Along the coastline of Marigot, the nerve center of the economy on the French side, the storm toppled restaurants, shops, banks and open-air markets, leaving them desolate, practically abandoned in the midday heat.
For many, though, the future is confined to making it through the day. The government on the French side has reported an official death toll of 11, but an assessment of the full extent of the islandwide destruction may be weeks or months away.
“We have the chance to start back from zero,” said Daniel Gibbs, president of the local government on the French side of St. To many residents, including some doctors working in the emergency room on the French side, the death toll seems much too low.
“I love my country, but I hate that people did this,” she said.
Still, having peered over the precipice of natural catastrophe and social disorder, others have found reasons to be hopeful.
Now, more than a week after the hurricane, a delicate order has been restored, for the most part.
But there is still almost no fuel or electricity, and food delivery, for now, remains erratic.
Around him were the splintered remnants of his restaurant and bakery.
The sea, an inviting cerulean once again, offered a cruel contrast to the chaotic mess where he sat, alone and facing economic ruin. Thibaud, 48, adjusting the motorcycle gloves he was wearing to clear debris.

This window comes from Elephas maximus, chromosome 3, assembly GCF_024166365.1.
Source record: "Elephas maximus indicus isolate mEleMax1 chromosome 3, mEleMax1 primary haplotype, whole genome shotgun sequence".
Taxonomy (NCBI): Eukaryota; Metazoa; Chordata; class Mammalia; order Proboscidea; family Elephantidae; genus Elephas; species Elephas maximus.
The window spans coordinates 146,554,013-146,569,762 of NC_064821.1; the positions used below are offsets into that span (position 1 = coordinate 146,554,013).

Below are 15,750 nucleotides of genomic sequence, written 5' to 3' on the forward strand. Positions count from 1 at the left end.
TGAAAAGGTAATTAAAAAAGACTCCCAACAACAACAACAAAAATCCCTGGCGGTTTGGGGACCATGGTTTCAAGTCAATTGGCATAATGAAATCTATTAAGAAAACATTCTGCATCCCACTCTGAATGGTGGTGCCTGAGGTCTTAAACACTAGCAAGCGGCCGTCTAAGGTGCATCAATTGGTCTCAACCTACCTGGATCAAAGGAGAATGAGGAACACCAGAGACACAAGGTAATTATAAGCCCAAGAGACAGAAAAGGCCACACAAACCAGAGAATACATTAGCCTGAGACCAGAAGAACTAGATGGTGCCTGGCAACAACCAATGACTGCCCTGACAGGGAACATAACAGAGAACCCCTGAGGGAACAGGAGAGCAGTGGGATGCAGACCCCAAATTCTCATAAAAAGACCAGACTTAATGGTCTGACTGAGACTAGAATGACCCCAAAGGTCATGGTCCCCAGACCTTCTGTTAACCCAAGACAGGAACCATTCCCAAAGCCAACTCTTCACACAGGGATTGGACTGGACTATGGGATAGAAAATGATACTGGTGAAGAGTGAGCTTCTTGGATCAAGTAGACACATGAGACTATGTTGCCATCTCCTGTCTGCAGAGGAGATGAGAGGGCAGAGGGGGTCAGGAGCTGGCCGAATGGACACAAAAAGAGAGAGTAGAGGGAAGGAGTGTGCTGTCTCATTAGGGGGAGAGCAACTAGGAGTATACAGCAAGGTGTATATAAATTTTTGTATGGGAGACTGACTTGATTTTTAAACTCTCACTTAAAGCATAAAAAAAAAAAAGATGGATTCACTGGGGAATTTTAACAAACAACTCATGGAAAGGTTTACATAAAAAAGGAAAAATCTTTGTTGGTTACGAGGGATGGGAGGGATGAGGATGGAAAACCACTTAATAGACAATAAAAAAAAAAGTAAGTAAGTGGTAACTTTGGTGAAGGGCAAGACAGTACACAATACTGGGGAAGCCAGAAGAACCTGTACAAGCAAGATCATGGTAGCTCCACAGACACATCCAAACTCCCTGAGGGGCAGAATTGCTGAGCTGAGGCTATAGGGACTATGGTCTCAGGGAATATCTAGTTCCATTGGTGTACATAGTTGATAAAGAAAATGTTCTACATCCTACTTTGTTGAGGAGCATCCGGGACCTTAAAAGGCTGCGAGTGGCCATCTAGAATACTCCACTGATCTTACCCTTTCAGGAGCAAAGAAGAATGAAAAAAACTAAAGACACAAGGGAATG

The children cannot afford to miss school, she said, especially Emeline, a high school senior who is meant to graduate this year. A bus came past to collect the children for their flight. But her residency permit expired two years ago, meaning that she cannot leave the island on one of the flights chartered for evacuees.
Her two girls and little boy will stay with family on the French island of Guadeloupe, a little less than an hour away by plane. And she cannot send the boy alone — there is no family in Guadeloupe to care for him, and she does not have the money to place him with one. The island’s physical scars — hillsides robbed of their lush greenery, disemboweled homes stacked on the roadside — are a constant reminder of all that has been lost, and the unrecognizable transformation the island endured in just a few hours of Irma’s fury.
A soldier rushed to comfort the woman while her daughter broke into tears, fighting with the attendant to keep her mother’s bag, a final indignity in a world stripped of its moorings. Martin, one of the Caribbean islands hit hardest by Hurricane Irma.